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March 1961

Deep Ether Anesthesia and Fat EmbolismResults of Experiments with Lipemic Dogs

Author Affiliations

From the Sections of Anesthesiology and Orthopedic Surgery, Department of Surgery, University of Kansas Medical Center.

Arch Surg. 1961;82(3):417-419. doi:10.1001/archsurg.1961.01300090087016

The incidence and importance of fat embolism is being increasingly recognized since the introduction of better methods of diagnosis. That depot fat, particularly that in bone marrow, can enter the circulation after local trauma is beyond dispute. But fat embolism has been present at autopsy following a wide variety of conditions, including (1) metabolic disturbances (diabetes, cardiovascular-renal syndrome); (2) poisonings (phosphorus, alcohol, chloroform, carbon monoxide, potassium chloride); (3) toxemias from acute and chronic infections; (4) toxemias from tissue destruction (burns),3,4 and (5) from use of pump oxygenator in extracorporeal circulation.1 The mechanism by which fat embolism occurs is not always clear.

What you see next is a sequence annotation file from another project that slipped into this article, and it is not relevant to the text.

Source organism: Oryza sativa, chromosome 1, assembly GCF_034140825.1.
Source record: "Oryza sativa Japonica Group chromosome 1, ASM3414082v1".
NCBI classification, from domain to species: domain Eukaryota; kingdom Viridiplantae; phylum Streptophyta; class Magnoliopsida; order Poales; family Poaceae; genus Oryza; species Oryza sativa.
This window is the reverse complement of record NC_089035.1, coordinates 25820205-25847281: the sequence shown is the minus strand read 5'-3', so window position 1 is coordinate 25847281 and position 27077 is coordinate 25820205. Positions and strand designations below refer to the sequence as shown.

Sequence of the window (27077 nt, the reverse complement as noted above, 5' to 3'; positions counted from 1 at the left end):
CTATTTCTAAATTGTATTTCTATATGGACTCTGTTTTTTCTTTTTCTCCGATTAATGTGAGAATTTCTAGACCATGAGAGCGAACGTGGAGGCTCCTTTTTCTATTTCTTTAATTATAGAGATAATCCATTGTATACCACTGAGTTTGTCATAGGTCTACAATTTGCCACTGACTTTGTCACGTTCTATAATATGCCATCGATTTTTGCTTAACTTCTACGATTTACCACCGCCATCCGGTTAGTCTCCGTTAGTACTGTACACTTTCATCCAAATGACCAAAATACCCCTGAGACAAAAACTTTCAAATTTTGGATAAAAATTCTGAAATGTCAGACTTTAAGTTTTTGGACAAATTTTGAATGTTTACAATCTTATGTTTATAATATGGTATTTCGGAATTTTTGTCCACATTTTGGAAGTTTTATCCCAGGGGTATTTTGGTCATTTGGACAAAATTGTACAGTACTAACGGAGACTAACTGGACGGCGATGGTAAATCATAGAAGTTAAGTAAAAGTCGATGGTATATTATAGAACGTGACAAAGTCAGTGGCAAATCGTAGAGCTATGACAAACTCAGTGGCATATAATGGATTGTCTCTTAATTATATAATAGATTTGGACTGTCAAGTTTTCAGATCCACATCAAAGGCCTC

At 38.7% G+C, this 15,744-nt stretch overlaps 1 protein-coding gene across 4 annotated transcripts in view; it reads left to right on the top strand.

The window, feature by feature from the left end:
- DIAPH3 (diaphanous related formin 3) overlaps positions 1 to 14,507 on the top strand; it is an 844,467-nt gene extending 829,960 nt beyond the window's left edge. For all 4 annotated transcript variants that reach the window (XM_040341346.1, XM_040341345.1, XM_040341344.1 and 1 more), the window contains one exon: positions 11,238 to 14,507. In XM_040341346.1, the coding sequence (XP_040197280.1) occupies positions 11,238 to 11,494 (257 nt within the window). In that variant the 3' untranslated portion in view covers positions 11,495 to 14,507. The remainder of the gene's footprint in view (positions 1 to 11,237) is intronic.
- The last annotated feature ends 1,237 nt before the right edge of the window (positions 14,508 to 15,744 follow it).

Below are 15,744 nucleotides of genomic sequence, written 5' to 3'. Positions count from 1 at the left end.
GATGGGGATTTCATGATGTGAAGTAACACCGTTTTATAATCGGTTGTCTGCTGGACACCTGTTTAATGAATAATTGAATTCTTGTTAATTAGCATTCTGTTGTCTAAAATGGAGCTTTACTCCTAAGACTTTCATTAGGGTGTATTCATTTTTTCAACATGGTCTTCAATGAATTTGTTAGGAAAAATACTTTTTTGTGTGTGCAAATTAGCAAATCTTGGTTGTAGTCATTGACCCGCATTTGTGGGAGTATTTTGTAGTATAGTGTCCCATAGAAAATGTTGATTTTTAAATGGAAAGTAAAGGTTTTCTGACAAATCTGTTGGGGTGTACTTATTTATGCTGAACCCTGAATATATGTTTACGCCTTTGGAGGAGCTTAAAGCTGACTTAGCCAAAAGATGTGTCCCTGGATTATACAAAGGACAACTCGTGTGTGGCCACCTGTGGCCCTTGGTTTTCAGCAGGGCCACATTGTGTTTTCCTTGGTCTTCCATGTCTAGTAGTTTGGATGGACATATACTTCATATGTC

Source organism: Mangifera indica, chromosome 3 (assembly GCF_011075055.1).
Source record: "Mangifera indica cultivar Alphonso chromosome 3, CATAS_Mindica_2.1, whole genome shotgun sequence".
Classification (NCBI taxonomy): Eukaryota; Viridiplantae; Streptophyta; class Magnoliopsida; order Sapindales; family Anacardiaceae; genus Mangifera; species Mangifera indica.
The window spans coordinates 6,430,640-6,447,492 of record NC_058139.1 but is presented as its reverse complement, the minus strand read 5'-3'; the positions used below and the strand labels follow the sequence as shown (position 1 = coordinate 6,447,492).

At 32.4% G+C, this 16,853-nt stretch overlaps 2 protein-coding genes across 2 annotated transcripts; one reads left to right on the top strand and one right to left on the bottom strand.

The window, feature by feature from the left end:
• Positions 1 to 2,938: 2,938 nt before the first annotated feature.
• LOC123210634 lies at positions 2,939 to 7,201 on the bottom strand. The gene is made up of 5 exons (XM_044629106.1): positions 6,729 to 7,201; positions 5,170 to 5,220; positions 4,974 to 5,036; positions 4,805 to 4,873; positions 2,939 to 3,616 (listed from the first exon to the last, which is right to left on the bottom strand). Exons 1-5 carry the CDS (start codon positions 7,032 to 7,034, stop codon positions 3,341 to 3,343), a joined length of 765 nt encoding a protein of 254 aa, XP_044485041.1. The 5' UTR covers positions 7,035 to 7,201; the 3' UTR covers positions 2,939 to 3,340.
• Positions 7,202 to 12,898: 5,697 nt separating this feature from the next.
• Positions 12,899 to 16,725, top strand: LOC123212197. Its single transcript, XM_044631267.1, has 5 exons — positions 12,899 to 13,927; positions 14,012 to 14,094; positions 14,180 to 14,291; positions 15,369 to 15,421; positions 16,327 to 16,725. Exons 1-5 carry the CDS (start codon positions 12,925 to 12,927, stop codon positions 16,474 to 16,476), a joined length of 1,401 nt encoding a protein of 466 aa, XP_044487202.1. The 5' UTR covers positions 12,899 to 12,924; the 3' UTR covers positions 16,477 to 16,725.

Lehman and Moore stated in 1927 that ether vapor in the blood stream produced fat embolism in the presence of post-absorptive lipemia. They believed that the ether in the circulating blood dissolved the circulating chylomicra, and the the ether vapor tension in the blood was lowered in

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